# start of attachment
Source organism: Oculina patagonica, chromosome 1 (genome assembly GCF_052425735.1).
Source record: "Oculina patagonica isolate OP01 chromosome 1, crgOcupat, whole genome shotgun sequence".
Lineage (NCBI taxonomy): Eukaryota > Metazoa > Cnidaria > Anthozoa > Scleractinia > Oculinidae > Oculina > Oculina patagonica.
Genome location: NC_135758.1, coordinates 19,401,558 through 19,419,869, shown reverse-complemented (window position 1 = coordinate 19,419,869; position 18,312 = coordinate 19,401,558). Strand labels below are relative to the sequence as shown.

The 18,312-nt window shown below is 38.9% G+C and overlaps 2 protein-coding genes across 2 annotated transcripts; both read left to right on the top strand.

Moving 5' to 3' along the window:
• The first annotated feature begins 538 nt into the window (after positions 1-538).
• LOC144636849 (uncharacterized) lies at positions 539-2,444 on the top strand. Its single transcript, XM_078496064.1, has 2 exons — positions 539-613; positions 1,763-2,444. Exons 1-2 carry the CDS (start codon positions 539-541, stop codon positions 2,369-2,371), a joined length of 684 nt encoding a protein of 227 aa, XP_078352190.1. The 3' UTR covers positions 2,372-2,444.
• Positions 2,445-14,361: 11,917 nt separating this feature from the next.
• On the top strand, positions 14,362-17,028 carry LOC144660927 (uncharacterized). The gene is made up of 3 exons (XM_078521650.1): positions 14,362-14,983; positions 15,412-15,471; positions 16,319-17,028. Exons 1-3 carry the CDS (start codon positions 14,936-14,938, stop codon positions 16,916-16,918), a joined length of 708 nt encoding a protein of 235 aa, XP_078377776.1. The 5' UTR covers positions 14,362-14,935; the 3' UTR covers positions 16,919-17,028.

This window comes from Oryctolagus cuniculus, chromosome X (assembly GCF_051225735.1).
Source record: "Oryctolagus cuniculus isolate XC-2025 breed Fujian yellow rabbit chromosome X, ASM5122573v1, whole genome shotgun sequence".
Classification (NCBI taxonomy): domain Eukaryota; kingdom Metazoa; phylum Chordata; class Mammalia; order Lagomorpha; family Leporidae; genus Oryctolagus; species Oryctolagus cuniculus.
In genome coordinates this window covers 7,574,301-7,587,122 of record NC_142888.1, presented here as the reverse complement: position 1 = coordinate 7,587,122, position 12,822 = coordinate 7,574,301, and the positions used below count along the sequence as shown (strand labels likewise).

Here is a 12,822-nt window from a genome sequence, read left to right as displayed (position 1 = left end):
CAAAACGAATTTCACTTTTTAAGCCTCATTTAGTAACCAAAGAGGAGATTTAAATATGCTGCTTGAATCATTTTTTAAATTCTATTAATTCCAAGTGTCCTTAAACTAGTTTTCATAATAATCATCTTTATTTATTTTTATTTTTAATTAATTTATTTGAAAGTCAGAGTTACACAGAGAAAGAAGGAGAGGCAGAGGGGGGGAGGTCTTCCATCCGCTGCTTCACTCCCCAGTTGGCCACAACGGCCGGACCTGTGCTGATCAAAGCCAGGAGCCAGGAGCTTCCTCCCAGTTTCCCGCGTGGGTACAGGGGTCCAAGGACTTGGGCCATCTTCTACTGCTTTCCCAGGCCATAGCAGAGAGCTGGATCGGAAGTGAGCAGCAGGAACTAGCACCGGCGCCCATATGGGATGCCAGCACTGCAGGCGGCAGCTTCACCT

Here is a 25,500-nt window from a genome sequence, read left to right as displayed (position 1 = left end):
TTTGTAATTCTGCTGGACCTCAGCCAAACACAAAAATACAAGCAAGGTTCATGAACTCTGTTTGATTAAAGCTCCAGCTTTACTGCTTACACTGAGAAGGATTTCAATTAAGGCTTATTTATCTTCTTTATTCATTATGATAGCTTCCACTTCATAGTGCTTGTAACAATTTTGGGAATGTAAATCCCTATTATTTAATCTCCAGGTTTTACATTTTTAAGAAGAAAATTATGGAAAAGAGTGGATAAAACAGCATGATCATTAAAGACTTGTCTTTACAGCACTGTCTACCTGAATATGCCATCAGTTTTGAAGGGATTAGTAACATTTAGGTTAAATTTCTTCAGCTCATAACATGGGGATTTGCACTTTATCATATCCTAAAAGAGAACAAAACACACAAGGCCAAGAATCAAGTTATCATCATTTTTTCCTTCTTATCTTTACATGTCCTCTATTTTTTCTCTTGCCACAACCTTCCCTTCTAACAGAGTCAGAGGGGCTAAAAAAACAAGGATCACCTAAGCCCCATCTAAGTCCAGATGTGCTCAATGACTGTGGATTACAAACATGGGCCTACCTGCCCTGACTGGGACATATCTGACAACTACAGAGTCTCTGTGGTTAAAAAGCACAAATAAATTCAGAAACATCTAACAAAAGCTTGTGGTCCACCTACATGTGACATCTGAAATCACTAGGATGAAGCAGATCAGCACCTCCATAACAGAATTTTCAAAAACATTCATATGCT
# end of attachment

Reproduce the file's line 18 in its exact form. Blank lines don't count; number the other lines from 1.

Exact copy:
TTTGTAATTCTGCTGGACCTCAGCCAAACACAAAAATACAAGCAAGGTTCATGAACTCTGTTTGATTAAAGCTCCAGCTTTACTGCTTACACTGAGAAGGATTTCAATTAAGGCTTATTTATCTTCTTTATTCATTATGATAGCTTCCACTTCATAGTGCTTGTAACAATTTTGGGAATGTAAATCCCTATTATTTAATCTCCAGGTTTTACATTTTTAAGAAGAAAATTATGGAAAAGAGTGGATAAAACAGCATGATCATTAAAGACTTGTCTTTACAGCACTGTCTACCTGAATATGCCATCAGTTTTGAAGGGATTAGTAACATTTAGGTTAAATTTCTTCAGCTCATAACATGGGGATTTGCACTTTATCATATCCTAAAAGAGAACAAAACACACAAGGCCAAGAATCAAGTTATCATCATTTTTTCCTTCTTATCTTTACATGTCCTCTATTTTTTCTCTTGCCACAACCTTCCCTTCTAACAGAGTCAGAGGGGCTAAAAAAACAAGGATCACCTAAGCCCCATCTAAGTCCAGATGTGCTCAATGACTGTGGATTACAAACATGGGCCTACCTGCCCTGACTGGGACATATCTGACAACTACAGAGTCTCTGTGGTTAAAAAGCACAAATAAATTCAGAAACATCTAACAAAAGCTTGTGGTCCACCTACATGTGACATCTGAAATCACTAGGATGAAGCAGATCAGCACCTCCATAACAGAATTTTCAAAAACATTCATATGCT